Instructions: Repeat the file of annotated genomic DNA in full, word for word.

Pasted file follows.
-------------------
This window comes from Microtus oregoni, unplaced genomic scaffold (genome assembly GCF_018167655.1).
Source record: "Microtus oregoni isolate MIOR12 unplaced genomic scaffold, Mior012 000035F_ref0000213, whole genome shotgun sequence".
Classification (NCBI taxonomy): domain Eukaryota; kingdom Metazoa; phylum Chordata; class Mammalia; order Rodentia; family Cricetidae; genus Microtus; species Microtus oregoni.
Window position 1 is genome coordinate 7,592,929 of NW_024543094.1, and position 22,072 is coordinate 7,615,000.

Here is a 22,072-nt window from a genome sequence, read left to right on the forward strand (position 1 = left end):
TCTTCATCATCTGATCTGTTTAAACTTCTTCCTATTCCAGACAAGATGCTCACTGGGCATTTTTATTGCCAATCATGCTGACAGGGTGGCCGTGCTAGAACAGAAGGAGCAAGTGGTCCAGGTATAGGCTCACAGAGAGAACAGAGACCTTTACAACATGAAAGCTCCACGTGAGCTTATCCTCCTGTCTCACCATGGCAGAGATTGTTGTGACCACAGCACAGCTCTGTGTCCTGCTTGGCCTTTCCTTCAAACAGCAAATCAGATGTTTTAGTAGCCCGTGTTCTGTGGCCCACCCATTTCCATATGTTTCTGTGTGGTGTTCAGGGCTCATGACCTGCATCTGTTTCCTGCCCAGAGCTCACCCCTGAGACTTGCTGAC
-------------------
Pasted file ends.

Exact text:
This window comes from Microtus oregoni, unplaced genomic scaffold (genome assembly GCF_018167655.1).
Source record: "Microtus oregoni isolate MIOR12 unplaced genomic scaffold, Mior012 000035F_ref0000213, whole genome shotgun sequence".
Classification (NCBI taxonomy): domain Eukaryota; kingdom Metazoa; phylum Chordata; class Mammalia; order Rodentia; family Cricetidae; genus Microtus; species Microtus oregoni.
Window position 1 is genome coordinate 7,592,929 of NW_024543094.1, and position 22,072 is coordinate 7,615,000.

Here is a 22,072-nt window from a genome sequence, read left to right on the forward strand (position 1 = left end):
TCTTCATCATCTGATCTGTTTAAACTTCTTCCTATTCCAGACAAGATGCTCACTGGGCATTTTTATTGCCAATCATGCTGACAGGGTGGCCGTGCTAGAACAGAAGGAGCAAGTGGTCCAGGTATAGGCTCACAGAGAGAACAGAGACCTTTACAACATGAAAGCTCCACGTGAGCTTATCCTCCTGTCTCACCATGGCAGAGATTGTTGTGACCACAGCACAGCTCTGTGTCCTGCTTGGCCTTTCCTTCAAACAGCAAATCAGATGTTTTAGTAGCCCGTGTTCTGTGGCCCACCCATTTCCATATGTTTCTGTGTGGTGTTCAGGGCTCATGACCTGCATCTGTTTCCTGCCCAGAGCTCACCCCTGAGACTTGCTGAC